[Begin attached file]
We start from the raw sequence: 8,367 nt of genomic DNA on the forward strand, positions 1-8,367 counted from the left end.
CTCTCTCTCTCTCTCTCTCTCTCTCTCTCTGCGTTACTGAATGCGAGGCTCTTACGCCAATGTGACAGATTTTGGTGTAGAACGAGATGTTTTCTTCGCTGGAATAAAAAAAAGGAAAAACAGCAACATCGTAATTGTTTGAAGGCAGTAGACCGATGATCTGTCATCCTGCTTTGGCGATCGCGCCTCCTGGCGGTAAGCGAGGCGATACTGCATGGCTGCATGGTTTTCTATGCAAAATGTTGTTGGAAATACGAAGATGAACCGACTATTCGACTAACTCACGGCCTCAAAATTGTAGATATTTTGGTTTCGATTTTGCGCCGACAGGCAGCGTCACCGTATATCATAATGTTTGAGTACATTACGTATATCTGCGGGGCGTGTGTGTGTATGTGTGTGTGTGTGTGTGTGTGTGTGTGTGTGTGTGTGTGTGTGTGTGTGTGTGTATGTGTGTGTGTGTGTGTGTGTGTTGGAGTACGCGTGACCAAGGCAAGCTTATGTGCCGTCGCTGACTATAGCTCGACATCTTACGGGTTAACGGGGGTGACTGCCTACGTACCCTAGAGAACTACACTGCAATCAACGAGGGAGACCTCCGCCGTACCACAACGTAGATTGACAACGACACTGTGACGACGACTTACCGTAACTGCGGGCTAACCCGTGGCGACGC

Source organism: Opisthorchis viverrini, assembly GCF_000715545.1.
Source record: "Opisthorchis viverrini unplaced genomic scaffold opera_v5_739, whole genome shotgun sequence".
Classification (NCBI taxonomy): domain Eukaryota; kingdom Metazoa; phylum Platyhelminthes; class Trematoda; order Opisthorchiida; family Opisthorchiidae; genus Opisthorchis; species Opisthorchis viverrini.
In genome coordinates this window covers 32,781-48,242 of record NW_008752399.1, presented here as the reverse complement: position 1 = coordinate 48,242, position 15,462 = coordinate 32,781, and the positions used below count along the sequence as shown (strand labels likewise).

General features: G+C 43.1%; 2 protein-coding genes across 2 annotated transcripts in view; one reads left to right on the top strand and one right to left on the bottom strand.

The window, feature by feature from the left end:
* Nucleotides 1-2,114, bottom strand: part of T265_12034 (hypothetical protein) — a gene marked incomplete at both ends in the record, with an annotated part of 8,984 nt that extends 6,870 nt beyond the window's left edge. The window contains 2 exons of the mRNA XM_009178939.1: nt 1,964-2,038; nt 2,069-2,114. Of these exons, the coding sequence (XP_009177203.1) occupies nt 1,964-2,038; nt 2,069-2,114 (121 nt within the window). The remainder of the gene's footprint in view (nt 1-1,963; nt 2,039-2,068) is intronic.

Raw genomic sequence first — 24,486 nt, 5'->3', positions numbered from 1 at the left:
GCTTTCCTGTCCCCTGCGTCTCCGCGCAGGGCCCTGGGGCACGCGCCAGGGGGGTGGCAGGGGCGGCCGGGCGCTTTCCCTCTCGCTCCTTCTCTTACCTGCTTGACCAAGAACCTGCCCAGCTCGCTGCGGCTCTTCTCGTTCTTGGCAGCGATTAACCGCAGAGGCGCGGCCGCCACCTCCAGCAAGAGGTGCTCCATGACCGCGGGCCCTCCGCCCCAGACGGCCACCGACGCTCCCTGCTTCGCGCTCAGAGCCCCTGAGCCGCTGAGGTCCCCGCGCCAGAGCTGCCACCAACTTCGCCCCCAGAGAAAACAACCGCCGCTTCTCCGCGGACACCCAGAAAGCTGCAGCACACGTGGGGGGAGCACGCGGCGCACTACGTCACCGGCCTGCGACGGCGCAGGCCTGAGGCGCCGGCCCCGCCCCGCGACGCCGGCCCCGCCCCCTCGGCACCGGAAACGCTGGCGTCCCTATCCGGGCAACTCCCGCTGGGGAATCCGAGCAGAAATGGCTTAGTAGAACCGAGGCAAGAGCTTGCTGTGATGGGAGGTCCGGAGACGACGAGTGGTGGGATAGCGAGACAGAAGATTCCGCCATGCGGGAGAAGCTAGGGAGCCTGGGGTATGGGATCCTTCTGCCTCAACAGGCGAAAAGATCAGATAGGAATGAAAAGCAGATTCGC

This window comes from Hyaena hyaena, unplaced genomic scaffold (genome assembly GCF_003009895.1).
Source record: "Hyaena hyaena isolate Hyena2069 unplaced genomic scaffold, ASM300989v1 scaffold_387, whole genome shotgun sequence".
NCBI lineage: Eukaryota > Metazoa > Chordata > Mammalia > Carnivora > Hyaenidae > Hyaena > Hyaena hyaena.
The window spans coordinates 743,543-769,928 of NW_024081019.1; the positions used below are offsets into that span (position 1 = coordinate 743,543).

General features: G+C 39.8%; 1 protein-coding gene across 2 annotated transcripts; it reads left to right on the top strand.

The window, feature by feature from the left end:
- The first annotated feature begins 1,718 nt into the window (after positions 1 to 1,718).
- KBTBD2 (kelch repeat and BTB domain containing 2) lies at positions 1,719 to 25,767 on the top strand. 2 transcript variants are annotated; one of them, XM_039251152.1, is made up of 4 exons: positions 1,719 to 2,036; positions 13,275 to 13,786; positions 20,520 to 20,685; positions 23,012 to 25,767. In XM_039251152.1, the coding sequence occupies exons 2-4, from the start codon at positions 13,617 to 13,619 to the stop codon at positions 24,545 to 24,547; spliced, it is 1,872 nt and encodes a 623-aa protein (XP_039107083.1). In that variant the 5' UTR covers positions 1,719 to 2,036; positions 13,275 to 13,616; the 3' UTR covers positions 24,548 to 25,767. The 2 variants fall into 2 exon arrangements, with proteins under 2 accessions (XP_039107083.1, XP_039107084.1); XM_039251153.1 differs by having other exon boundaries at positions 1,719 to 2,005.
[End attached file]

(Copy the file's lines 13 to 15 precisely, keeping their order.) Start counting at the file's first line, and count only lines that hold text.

Source record: "Hyaena hyaena isolate Hyena2069 unplaced genomic scaffold, ASM300989v1 scaffold_387, whole genome shotgun sequence".
NCBI lineage: Eukaryota > Metazoa > Chordata > Mammalia > Carnivora > Hyaenidae > Hyaena > Hyaena hyaena.
The window spans coordinates 743,543-769,928 of NW_024081019.1; the positions used below are offsets into that span (position 1 = coordinate 743,543).